They are often thought of as "more of a traditional or out-of-fashion vegetable" and may be "seen as having limited culinary uses," says the dietitian and spokesperson for Dietitians of Canada, who works at the ELLICSR Kitchen of Toronto's Princess Margaret Cancer Centre.
"So I think people often pass them by for the kale and other 'superfoods' we hear more press about, which is too bad."
Nutritionally beets are a powerhouse, but they are also about as versatile as vegetables can get, says Theresa Makarewicz, a home economist with Foodland Ontario.
Both the roots and the greens are edible. They can be eaten raw or cooked and cooking methods run the gamut from boiling and roasting to steaming, grilling and microwaving.
They can be used to make salads, soups, stir-fries, chips, dips, breads, pickles, side dishes, sandwiches and even desserts and Makarewicz says there are indications the culinary world is catching on.
"I've noticed a lot more recipes for beets in magazines and featured on recipe cards, even the different colours of beets available in the stores. You see them more on restaurant menus. You didn't see that five years ago and now you'll see a beet salad with goat cheese and a vinaigrette or other different applications," she says.
There is no "best" way to cook beets, she says, but her favourite method is to do a big batch on the barbecue.
"I peel them, cube them and toss them with a little bit of olive oil, maybe a tablespoon (15 millilitres) for a couple of pounds (about one kilogram), and I do them in a grill basket at about 375 F (190 C) or so and tossing them occasionally so they get that lovely caramelization all around," explains Makarewicz. "We'll do a bunch of them at once and keep them in the fridge and then throw them into a salad or put them into a rice dish or just mix them in with other vegetables."
They can be boiled or roasted with the skins on or off. Leaving the skins on (and leaving about 2.5 centimetres/one inch) of the stem attached helps preserve the nutrients by preventing the "bleeding" associated with cooking beets, but the cooking time is longer. Removing the skins and cutting the beets into smaller pieces shortens the cooking time, so it sort of balances out.
Makarewicz agrees some people may be intimated by the staining factor of beets, but that "can all be remedied by putting plastic or waxed paper on your cutting board. I find it more when I'm peeling them raw that they stain the hands. You can wear gloves" to prevent that, but if you don't, after "a couple loads of dishes they're not red anymore."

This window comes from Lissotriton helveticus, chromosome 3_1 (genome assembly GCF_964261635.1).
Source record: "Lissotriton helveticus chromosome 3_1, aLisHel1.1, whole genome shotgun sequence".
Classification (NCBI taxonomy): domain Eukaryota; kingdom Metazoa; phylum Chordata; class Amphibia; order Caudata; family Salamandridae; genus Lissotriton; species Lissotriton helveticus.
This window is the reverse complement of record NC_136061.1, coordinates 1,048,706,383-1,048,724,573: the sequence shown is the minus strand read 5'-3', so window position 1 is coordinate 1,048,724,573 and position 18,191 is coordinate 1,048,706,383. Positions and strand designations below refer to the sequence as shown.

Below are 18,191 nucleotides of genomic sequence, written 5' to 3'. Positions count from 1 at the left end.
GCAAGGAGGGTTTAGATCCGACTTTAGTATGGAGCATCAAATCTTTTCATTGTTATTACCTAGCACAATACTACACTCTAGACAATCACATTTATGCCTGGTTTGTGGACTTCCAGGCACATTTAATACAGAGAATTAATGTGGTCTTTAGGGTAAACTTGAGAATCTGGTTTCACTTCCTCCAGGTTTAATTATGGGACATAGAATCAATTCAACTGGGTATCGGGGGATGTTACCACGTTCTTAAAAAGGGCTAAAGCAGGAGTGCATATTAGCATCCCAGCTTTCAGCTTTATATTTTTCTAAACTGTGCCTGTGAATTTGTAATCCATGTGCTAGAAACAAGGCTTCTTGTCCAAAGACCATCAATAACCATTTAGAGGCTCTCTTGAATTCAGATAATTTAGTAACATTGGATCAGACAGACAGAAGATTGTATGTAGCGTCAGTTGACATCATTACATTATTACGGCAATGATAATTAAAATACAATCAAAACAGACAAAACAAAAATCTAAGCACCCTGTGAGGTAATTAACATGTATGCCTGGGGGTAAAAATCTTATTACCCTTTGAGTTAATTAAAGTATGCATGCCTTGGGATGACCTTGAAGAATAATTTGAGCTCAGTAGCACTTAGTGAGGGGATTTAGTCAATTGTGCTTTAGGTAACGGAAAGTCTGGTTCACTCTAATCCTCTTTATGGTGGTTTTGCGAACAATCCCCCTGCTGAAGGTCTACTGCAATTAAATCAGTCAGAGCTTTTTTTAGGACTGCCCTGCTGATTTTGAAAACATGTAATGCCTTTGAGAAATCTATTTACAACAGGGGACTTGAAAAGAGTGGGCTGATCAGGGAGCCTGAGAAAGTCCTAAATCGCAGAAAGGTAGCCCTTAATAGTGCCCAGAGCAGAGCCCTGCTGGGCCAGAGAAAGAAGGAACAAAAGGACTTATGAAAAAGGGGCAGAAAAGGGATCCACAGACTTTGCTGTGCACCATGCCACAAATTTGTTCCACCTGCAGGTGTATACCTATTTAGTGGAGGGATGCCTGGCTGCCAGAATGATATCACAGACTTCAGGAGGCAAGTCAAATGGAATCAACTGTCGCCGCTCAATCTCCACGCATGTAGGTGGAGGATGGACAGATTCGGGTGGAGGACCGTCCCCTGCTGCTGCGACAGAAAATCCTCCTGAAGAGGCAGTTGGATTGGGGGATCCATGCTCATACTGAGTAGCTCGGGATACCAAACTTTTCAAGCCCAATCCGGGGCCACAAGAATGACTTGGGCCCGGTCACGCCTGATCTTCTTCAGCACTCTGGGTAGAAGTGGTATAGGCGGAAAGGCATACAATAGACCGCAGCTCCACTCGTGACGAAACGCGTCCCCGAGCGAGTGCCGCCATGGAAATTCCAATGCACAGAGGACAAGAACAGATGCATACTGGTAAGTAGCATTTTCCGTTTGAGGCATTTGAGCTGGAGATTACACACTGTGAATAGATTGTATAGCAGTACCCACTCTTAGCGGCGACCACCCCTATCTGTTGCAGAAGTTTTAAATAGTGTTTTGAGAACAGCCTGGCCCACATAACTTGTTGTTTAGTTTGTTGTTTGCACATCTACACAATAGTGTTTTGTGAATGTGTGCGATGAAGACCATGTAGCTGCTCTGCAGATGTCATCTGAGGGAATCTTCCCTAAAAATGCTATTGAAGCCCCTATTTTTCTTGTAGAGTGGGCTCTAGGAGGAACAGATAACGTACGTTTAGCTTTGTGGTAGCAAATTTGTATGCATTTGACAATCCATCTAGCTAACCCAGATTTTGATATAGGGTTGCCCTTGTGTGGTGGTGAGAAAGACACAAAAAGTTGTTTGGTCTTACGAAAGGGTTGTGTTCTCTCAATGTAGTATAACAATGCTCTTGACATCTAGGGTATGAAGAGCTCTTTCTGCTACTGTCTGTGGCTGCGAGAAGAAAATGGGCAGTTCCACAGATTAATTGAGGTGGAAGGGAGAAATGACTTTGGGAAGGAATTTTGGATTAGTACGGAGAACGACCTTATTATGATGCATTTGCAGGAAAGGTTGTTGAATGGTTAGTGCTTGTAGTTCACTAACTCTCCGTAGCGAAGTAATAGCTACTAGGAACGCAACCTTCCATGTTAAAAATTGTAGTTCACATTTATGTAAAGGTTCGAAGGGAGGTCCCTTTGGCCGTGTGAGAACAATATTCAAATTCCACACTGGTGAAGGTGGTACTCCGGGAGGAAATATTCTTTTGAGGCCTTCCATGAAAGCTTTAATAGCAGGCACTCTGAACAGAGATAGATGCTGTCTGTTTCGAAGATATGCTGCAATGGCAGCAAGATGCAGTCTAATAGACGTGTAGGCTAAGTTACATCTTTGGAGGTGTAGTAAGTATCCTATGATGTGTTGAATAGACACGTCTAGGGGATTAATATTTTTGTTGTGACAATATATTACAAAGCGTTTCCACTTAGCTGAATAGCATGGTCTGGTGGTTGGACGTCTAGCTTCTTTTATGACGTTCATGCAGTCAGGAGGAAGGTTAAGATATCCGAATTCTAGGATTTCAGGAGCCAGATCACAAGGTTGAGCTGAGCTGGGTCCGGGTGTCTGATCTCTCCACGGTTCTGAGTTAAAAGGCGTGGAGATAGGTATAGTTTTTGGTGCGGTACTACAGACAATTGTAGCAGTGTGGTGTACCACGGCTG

There are three basic types of vegetable beets — red, which are the most common; golden, which are a vibrant yellow inside, not quite as sweet and have a more mellow flavour; and chioggia or candy-striped beets, known for their spectacular striped appearance.
Sugar beets, which provide about 25 per cent of the world's sugar, are white and much larger than regular beets.
Nutritionally, 125 ml (1/2 cup) of cooked beets have only 40 calories, says Brissette. They are "a source of fibre and are rich in folate and potassium. Folate is a B vitamin that is needed to make and repair DNA and for healthy red blood cells. Diets rich in folate help prevent anemia and may reduce the risk of some cancers. Potassium helps lower blood pressure.
"Beets are rich in nitrates, compounds that lower blood pressure and may help prevent heart and kidney disease" and their red colour comes from natural red pigments called betalains, which "may have antioxidant and anti-inflammatory properties."
Yellow or golden beets "will be higher in lutein, a phytochemical that helps preserve eyesight," and beet greens are an "excellent source of vitamin K."
Canned beets are OK "in a pinch," Brissette says, but not nearly as good as fresh because the pasteurization process at very high temperatures can destroy many of the nutrients and because they are usually high in sodium used as a preservative. That can be reduced by 40 per cent by rinsing the beets before use, she says.
Pickled beets should be consumed sparingly because of the salt and sugar that may be used to preserve them.
Another advantage of beets is that they keep a long time. Raw beets stored in a plastic bag in a refrigerator crisper will last several weeks and cooked beets in the fridge will stay good for several days. Cooked beets in the freezer last up to 10 months, Brissette says.
All in all, "they're local and they're in season right now, so I think they're definitely a good choice to make."
To contact Susan Greer, email her at email@example.com.